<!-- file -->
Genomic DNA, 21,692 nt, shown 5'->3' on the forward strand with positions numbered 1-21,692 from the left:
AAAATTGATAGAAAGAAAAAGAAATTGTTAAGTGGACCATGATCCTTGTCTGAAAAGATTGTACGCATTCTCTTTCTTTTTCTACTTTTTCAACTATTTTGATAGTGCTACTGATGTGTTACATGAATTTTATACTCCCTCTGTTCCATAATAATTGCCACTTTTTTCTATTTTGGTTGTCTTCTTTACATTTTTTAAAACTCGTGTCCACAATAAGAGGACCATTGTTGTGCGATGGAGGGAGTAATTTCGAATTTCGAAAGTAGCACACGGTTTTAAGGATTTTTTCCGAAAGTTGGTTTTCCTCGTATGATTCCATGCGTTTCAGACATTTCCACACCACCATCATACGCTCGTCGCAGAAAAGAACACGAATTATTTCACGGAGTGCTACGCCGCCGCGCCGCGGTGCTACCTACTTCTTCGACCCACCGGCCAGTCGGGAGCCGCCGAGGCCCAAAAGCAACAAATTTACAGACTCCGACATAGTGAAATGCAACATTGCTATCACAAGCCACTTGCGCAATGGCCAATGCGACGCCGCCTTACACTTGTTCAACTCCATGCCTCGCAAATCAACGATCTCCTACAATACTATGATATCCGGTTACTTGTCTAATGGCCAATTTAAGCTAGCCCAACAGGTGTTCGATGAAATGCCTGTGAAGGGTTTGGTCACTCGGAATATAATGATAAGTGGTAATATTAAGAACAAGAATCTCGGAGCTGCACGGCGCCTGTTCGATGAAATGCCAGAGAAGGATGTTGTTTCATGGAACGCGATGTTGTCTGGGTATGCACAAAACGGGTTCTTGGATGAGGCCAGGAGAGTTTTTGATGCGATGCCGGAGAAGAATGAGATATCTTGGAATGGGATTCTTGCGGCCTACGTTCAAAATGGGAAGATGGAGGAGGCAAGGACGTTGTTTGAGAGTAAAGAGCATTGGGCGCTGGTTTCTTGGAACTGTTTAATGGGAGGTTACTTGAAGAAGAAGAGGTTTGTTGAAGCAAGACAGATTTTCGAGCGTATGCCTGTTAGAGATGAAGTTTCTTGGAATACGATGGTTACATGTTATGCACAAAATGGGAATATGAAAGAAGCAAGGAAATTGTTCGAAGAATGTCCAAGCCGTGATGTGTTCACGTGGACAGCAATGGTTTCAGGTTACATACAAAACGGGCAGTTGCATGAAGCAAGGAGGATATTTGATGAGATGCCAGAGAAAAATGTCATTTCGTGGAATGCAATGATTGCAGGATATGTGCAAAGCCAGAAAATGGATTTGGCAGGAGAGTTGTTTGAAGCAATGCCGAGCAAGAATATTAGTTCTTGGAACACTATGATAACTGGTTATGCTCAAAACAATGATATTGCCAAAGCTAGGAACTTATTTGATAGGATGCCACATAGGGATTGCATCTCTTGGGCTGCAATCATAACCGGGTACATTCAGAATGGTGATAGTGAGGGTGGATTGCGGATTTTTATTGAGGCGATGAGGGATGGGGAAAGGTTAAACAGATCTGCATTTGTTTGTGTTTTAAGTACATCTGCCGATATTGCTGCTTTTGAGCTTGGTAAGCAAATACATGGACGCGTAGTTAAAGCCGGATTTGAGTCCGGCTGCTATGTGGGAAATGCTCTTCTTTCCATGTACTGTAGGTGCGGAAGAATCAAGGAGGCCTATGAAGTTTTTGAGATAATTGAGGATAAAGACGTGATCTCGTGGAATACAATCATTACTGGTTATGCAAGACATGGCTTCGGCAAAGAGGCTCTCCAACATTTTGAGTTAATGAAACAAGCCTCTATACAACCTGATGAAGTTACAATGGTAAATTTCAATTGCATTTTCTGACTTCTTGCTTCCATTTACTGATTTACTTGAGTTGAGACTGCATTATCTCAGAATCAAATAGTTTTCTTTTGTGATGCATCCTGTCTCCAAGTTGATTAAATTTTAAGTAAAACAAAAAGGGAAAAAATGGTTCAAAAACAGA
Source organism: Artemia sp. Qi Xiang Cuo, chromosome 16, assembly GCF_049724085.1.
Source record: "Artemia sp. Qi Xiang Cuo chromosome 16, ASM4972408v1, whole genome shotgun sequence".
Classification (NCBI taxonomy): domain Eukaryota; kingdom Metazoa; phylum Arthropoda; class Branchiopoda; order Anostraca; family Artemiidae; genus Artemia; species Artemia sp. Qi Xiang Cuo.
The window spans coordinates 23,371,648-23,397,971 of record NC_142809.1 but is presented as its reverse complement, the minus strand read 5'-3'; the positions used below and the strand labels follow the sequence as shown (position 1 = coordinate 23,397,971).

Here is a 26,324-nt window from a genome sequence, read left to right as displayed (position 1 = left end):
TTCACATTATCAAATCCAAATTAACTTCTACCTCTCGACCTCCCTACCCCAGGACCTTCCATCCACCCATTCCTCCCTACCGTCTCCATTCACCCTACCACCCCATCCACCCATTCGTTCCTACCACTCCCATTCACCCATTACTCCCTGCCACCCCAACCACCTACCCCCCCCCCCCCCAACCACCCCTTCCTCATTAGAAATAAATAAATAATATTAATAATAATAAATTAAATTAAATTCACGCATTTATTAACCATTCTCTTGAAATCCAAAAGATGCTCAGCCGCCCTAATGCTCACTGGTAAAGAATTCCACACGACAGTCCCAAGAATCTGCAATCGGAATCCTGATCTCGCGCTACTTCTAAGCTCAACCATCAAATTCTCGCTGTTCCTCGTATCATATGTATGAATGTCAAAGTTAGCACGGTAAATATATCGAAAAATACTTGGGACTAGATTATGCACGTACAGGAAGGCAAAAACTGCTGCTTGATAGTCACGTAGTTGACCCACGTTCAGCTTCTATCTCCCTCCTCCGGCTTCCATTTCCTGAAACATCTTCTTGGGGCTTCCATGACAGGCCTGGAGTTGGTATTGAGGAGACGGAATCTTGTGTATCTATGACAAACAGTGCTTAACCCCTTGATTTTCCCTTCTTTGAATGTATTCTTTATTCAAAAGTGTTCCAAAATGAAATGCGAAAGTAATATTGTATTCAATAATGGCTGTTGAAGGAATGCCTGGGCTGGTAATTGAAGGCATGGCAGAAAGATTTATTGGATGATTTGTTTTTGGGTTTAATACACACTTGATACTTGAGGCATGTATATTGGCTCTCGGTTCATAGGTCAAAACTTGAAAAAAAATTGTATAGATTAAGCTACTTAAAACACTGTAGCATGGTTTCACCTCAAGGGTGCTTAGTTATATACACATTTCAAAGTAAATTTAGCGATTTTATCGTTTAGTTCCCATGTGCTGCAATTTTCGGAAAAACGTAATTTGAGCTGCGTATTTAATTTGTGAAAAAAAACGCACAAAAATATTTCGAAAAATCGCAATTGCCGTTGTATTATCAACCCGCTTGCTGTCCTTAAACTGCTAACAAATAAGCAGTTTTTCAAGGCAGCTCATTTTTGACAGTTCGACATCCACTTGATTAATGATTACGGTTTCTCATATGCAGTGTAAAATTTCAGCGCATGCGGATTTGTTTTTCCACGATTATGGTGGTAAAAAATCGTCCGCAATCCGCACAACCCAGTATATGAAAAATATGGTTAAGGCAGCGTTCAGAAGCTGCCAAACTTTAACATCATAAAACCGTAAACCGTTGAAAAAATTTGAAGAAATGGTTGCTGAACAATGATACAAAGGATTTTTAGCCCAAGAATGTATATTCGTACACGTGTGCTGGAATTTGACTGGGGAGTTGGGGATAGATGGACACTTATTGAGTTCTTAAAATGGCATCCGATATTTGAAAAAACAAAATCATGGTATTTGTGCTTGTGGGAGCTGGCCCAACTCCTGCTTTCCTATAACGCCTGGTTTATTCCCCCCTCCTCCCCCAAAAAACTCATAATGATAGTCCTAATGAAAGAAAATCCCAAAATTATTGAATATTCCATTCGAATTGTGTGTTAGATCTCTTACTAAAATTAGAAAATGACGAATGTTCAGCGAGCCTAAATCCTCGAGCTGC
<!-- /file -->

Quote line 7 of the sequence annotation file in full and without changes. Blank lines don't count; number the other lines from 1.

Here is a 26,324-nt window from a genome sequence, read left to right as displayed (position 1 = left end):